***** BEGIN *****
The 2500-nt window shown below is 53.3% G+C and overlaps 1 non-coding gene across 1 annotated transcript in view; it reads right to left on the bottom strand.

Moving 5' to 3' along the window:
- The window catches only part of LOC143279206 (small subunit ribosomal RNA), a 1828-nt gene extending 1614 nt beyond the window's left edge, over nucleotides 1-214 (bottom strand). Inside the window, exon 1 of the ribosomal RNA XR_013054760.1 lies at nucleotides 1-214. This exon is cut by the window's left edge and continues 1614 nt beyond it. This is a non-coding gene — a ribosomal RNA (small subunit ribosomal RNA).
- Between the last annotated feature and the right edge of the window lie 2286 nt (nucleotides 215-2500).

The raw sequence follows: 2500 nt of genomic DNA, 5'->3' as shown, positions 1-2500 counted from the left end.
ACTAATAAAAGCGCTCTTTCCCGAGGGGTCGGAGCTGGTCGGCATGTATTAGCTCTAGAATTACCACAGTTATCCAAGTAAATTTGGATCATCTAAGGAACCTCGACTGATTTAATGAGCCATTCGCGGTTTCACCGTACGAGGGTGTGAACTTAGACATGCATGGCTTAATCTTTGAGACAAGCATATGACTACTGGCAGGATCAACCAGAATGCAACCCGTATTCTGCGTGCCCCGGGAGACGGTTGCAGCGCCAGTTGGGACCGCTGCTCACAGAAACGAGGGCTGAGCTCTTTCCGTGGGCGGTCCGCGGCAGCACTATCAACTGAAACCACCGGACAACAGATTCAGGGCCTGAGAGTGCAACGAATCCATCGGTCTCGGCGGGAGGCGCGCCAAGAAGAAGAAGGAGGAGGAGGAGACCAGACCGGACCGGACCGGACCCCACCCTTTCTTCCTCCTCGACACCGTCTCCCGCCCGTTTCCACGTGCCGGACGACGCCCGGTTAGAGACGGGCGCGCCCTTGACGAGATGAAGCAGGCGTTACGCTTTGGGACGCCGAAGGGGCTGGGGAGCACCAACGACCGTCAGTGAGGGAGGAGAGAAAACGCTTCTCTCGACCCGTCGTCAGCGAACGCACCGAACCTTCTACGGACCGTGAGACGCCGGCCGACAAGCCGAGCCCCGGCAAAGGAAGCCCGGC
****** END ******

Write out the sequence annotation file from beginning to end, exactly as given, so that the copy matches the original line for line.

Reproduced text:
The 2500-nt window shown below is 53.3% G+C and overlaps 1 non-coding gene across 1 annotated transcript in view; it reads right to left on the bottom strand.

Moving 5' to 3' along the window:
- The window catches only part of LOC143279206 (small subunit ribosomal RNA), a 1828-nt gene extending 1614 nt beyond the window's left edge, over nucleotides 1-214 (bottom strand). Inside the window, exon 1 of the ribosomal RNA XR_013054760.1 lies at nucleotides 1-214. This exon is cut by the window's left edge and continues 1614 nt beyond it. This is a non-coding gene — a ribosomal RNA (small subunit ribosomal RNA).
- Between the last annotated feature and the right edge of the window lie 2286 nt (nucleotides 215-2500).

The raw sequence follows: 2500 nt of genomic DNA, 5'->3' as shown, positions 1-2500 counted from the left end.
ACTAATAAAAGCGCTCTTTCCCGAGGGGTCGGAGCTGGTCGGCATGTATTAGCTCTAGAATTACCACAGTTATCCAAGTAAATTTGGATCATCTAAGGAACCTCGACTGATTTAATGAGCCATTCGCGGTTTCACCGTACGAGGGTGTGAACTTAGACATGCATGGCTTAATCTTTGAGACAAGCATATGACTACTGGCAGGATCAACCAGAATGCAACCCGTATTCTGCGTGCCCCGGGAGACGGTTGCAGCGCCAGTTGGGACCGCTGCTCACAGAAACGAGGGCTGAGCTCTTTCCGTGGGCGGTCCGCGGCAGCACTATCAACTGAAACCACCGGACAACAGATTCAGGGCCTGAGAGTGCAACGAATCCATCGGTCTCGGCGGGAGGCGCGCCAAGAAGAAGAAGGAGGAGGAGGAGACCAGACCGGACCGGACCGGACCCCACCCTTTCTTCCTCCTCGACACCGTCTCCCGCCCGTTTCCACGTGCCGGACGACGCCCGGTTAGAGACGGGCGCGCCCTTGACGAGATGAAGCAGGCGTTACGCTTTGGGACGCCGAAGGGGCTGGGGAGCACCAACGACCGTCAGTGAGGGAGGAGAGAAAACGCTTCTCTCGACCCGTCGTCAGCGAACGCACCGAACCTTCTACGGACCGTGAGACGCCGGCCGACAAGCCGAGCCCCGGCAAAGGAAGCCCGGC